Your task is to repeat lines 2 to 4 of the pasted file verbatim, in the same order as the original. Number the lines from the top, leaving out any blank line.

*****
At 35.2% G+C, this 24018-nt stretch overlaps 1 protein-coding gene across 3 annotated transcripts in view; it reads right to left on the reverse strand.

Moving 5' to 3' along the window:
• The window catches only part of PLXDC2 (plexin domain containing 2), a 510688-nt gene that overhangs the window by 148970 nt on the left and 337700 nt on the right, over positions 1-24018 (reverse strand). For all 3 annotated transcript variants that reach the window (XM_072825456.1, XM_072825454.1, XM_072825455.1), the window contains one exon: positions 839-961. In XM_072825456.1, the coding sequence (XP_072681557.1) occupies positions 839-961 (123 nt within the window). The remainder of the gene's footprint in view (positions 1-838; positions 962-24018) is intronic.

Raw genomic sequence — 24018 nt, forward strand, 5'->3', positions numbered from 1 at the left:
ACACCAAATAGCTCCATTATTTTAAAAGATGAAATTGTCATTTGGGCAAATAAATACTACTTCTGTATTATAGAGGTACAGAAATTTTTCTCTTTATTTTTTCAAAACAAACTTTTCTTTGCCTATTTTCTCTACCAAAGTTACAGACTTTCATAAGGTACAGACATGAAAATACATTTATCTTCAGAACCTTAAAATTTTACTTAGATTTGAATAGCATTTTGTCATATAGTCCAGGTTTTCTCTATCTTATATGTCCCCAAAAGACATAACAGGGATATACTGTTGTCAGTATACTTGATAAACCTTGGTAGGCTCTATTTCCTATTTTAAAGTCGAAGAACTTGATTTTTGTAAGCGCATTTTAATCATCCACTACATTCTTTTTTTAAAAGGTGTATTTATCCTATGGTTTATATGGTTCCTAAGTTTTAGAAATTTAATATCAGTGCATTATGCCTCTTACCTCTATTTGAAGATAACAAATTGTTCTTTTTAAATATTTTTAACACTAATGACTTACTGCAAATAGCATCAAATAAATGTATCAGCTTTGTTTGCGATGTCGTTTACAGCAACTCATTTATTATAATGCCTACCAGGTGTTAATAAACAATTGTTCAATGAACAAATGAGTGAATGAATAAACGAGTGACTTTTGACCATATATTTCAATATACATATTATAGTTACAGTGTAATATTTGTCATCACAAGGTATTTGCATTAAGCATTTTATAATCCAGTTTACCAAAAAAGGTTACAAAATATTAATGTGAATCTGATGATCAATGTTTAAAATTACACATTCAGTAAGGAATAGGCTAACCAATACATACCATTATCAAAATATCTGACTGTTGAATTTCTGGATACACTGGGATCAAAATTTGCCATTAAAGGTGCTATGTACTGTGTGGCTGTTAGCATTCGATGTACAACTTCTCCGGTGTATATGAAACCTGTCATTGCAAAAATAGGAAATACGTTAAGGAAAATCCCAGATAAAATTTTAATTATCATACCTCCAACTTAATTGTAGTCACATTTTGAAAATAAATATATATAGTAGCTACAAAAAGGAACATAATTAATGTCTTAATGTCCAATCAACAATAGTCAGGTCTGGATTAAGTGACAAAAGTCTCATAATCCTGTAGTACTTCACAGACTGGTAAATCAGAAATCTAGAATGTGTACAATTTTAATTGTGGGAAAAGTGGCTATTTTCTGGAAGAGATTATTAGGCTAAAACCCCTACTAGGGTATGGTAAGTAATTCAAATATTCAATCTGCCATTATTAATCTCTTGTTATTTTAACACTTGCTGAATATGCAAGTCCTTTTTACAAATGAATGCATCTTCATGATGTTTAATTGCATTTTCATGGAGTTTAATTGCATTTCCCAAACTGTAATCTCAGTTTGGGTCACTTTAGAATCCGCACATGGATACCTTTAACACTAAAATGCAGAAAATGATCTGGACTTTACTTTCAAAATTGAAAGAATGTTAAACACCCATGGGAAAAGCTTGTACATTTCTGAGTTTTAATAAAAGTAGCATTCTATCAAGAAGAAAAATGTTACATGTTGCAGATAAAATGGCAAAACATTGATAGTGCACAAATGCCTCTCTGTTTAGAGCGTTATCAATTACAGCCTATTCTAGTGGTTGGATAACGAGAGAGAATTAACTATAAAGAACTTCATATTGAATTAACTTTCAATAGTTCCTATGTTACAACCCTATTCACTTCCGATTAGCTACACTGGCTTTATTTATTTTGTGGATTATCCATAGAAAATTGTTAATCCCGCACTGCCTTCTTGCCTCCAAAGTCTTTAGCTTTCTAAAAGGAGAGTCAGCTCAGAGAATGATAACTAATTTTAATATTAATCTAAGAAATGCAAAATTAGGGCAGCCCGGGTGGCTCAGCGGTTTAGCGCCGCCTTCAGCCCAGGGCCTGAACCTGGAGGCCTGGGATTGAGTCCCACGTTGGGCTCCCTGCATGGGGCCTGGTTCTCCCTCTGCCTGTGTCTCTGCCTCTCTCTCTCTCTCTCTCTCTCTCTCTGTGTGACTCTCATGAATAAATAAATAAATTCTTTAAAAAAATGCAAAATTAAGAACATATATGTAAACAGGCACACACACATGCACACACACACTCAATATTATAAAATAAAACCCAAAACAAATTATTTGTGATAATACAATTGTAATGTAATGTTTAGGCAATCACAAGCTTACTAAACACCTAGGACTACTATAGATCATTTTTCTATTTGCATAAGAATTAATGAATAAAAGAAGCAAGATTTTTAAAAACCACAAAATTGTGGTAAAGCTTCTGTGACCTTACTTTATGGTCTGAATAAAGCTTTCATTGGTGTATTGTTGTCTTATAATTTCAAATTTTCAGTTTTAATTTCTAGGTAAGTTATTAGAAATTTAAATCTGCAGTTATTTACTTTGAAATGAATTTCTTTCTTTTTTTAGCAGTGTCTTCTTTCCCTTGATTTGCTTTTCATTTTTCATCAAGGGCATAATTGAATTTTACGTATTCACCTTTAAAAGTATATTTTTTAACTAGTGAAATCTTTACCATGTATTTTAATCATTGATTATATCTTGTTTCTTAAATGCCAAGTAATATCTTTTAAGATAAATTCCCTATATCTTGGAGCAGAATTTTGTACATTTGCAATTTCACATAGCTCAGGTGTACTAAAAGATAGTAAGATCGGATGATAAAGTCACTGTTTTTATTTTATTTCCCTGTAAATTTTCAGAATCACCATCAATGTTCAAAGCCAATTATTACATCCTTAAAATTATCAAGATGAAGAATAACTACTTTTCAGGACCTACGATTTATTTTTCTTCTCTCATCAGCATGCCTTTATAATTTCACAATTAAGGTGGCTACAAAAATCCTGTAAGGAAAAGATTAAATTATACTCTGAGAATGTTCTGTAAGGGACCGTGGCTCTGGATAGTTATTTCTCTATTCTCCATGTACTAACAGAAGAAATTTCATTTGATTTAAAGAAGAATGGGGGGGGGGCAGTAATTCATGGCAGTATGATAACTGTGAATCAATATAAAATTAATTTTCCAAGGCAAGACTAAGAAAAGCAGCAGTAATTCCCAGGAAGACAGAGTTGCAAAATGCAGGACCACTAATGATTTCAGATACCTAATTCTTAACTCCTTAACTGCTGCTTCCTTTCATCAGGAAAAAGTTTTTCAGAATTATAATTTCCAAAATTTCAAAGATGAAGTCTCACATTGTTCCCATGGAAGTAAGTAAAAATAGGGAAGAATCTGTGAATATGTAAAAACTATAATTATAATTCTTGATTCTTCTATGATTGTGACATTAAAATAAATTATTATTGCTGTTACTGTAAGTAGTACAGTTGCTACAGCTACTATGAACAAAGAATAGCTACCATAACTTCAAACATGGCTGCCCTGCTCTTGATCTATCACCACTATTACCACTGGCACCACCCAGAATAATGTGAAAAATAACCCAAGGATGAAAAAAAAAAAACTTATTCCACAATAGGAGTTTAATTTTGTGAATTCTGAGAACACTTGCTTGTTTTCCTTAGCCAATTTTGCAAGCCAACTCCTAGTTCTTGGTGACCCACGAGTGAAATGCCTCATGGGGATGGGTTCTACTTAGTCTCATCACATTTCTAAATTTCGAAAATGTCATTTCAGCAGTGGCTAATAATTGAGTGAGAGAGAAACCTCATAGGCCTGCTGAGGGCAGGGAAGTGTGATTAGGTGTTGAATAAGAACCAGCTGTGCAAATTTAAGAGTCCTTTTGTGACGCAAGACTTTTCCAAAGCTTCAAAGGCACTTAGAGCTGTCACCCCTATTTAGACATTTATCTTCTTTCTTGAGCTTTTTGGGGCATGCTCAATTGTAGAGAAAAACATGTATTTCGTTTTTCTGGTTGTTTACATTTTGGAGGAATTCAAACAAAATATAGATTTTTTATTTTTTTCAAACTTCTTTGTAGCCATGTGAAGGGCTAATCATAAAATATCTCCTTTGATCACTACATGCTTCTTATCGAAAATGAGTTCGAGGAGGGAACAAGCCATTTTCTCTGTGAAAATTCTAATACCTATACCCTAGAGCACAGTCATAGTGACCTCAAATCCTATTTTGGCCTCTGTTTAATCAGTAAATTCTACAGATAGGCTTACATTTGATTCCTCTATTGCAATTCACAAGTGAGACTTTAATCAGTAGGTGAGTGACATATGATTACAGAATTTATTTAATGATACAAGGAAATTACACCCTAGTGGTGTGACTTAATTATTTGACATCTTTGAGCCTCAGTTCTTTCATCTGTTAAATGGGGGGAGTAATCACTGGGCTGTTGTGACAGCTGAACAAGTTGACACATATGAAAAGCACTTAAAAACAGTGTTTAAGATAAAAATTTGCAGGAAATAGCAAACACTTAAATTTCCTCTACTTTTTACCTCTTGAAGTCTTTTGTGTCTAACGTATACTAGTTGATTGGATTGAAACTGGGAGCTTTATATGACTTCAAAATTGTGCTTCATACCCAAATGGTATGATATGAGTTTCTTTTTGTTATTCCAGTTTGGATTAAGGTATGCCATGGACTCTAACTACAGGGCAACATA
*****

Moving 5' to 3' along the window:
• The window catches only part of PLXDC2 (plexin domain containing 2), a 510688-nt gene that overhangs the window by 148970 nt on the left and 337700 nt on the right, over positions 1-24018 (reverse strand). For all 3 annotated transcript variants that reach the window (XM_072825456.1, XM_072825454.1, XM_072825455.1), the window contains one exon: positions 839-961. In XM_072825456.1, the coding sequence (XP_072681557.1) occupies positions 839-961 (123 nt within the window). The remainder of the gene's footprint in view (positions 1-838; positions 962-24018) is intronic.

Raw genomic sequence — 24018 nt, forward strand, 5'->3', positions numbered from 1 at the left: